A ‘perfect’ Flash Gordon strip from 1939 and a Frank Frazetta Death Dealer join a very rare mint copy of The Avengers No. 4 in sweeping Comics & Comic Art auction.
Anyone who has ever spent their free hours spinning a comics rack or opening their newspaper to the comics page will find something in Heritage's Comics & Comic Art Signature Auction that jogs the memory, quickens the pulse, stirs the soul. Among the event's more than 1,330 offerings are significant works handmade by celebrated titans and unsung heroes, valuable titles both famous and forgotten, and countless panels that have provided enduring pleasures.
Meskin famously made comics look like movies; this group image of Vigilante, Green Arrow and sidekick Speedy, Star-Spangled Kid, Shining Knight and the Crimson Avenger seems to jump off the page. And Ray drew some of comicdom's most famous images, including this 1941 Detective cover that, in August 2023, has again landed on comic-shop shelves as a facsimile reprint. Both covers hail from The Robinson Collection, so named for Ray's collaborator — and the man who co-created Robin and the Joker.
"Aside from being an outstanding artist, writer and entrepreneur, Jerry Robinson was a visionary," says Joe Mannarino, Heritage's New York-based Director of Comics and Comic Art. "He was among the first creators to sincerely appreciate the artists in the medium. Jerry worked alongside many of the top DC Golden Age artists, and when he saw an outstanding piece, he requested that it be returned from the printer so he could save it. Jerry accumulated the greatest-known collection of Golden and Silver Age art, and we are thrilled to offer two important examples from this remarkable collection."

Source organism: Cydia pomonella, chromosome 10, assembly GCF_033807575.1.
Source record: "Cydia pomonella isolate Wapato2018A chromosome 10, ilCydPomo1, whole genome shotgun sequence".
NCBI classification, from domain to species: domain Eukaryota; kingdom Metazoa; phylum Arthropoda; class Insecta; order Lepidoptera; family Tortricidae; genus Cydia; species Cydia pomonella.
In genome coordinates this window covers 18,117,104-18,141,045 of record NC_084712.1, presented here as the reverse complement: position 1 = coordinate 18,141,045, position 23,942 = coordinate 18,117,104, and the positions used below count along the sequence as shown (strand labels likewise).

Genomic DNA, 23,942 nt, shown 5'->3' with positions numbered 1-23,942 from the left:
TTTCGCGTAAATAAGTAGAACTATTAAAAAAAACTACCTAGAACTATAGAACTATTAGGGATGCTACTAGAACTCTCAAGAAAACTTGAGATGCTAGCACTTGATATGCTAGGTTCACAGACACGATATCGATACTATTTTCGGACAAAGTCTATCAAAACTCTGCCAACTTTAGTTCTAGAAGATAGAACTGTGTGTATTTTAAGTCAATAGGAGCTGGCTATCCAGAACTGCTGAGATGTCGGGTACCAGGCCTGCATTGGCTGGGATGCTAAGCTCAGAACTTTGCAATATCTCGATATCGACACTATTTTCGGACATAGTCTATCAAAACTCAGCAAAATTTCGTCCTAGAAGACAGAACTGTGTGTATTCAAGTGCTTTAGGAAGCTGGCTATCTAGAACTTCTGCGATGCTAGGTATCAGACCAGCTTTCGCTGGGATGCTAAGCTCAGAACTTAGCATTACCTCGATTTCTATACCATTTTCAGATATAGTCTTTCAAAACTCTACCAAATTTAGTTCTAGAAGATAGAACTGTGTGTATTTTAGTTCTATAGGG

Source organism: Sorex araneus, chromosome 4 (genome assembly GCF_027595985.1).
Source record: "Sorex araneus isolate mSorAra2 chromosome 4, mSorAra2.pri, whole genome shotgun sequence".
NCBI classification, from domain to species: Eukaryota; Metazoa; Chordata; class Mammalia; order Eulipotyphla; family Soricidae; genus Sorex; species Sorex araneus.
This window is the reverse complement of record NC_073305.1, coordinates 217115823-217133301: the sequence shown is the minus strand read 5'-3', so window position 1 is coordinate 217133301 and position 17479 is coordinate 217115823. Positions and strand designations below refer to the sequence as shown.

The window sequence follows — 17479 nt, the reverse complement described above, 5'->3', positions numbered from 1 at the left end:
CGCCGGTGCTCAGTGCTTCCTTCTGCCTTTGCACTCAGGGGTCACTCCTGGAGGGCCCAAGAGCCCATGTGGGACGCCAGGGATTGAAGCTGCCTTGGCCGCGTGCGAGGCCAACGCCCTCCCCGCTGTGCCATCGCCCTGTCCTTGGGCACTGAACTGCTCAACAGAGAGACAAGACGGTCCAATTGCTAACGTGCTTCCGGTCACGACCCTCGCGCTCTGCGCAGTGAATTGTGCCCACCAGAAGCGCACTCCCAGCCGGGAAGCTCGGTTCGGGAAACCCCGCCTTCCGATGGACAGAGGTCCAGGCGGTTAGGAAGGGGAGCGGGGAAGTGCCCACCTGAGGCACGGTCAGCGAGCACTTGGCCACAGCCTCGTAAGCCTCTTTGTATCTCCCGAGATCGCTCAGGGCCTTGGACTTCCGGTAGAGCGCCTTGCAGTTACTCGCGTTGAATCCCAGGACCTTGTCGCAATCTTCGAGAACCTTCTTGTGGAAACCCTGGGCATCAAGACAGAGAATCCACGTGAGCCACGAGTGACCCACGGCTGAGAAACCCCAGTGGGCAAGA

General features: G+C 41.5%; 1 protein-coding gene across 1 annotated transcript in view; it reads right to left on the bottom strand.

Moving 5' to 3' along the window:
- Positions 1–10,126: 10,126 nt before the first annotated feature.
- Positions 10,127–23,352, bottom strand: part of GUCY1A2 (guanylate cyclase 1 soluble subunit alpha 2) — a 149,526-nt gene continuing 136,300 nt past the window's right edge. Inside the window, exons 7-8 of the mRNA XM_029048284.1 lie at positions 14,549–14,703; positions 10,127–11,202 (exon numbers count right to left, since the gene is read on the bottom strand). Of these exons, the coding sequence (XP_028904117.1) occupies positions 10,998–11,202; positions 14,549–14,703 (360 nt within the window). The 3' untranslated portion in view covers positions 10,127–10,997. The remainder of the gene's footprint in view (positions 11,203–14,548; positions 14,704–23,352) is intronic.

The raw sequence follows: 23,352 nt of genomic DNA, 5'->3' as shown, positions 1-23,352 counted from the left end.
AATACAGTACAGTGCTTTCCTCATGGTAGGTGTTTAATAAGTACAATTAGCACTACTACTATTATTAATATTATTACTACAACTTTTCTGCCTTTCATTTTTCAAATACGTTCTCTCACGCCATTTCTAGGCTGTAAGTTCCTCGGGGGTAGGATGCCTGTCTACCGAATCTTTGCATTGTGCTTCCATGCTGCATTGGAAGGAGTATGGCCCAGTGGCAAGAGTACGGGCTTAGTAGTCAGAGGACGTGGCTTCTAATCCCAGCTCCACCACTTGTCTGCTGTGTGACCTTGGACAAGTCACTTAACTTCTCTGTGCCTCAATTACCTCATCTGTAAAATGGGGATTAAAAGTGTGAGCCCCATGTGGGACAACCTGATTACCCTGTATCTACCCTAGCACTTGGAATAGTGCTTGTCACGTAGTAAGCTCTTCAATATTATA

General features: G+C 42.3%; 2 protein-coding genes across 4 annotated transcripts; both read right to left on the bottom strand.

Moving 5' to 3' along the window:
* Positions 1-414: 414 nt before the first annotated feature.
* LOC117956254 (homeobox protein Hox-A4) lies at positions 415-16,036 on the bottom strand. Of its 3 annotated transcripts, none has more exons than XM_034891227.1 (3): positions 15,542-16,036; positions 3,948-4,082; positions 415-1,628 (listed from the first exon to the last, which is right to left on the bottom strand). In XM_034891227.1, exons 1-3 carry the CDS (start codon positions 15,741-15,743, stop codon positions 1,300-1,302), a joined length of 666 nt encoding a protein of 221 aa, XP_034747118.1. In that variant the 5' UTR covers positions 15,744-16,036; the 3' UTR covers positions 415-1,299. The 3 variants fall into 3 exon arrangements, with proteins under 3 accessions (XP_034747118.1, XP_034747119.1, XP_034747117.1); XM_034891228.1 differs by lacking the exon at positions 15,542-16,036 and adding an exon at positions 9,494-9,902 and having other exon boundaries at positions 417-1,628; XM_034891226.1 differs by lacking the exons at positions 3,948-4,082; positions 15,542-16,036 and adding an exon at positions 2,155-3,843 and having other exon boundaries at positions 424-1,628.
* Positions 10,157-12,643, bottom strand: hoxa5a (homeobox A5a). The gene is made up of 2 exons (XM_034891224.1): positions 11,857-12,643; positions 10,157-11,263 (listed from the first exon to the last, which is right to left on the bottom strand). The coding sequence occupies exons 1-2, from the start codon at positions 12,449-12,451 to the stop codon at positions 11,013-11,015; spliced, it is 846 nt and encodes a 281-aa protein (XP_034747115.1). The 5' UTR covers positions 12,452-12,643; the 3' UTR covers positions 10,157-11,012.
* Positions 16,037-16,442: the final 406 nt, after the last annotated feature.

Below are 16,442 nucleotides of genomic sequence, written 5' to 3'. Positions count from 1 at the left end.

From even earlier comes Alex Raymond's original Flash Gordon Sunday strip that ran in newspapers on June 128, 1939, along with the Jungle Jim topper that accompanied it. Raymond worked on Flash Gordon and Jungle Jim for just a decade — from their Jan. 7, 1934, debut until Raymond joined the Marines in 1944 — but his impact lingers well into the 21st century, whether in the ceaseless Star Wars franchise or the Thor films drenched in the bright, campy colors of the 1980 film adaptation.
The Star Wars nod is undeniable in this strip — the third pane, precisely. George Lucas has long insisted Princess Leia's "cinnamon-bun" hair in the 1977 film was inspired by "a kind of southwestern Pancho Villa woman revolutionary look." Yet Queen Fria is a dead ringer for Leia, from mane to moniker.
"This is one of my favorite pieces of art in the auction," says Heritage Executive Vice President Todd Hignite. "Not only has it never been on the market, but it's pretty much perfect in every way."
Speaking of Star Wars and works never before offered at auction, Heritage proudly presents Rick Hoberg and Dave Cockrum's original cover of Star Wars No. 5 — the penultimate issue of Marvel Comics' adaptation of Lucas' film, which was written by Roy Thomas and illustrated by Howard Chaykin. This issue — featuring the story "Lo, the Moons of Yavin!" — was published on Aug. 10, 1977, just 77 (!) days after Lucas gave audiences a new hope for sci-fi on the big screen.
Infamously, Marvel initially scoffed at the idea of adapting Star Wars for spinner racks in 1975. But by the summer of '77, these books were the only way audiences could hang out with Luke, Han and Leia without lining up for another ticket. Readers snapped up the first six issues, and as Marvel's then-editor-in-chief Jim Shooter later said, those Star Wars books kept Marvel "alive during a very rough time." An original cover from the first six issues of Star Wars has never been publicly offered. The Force is definitely with this one.
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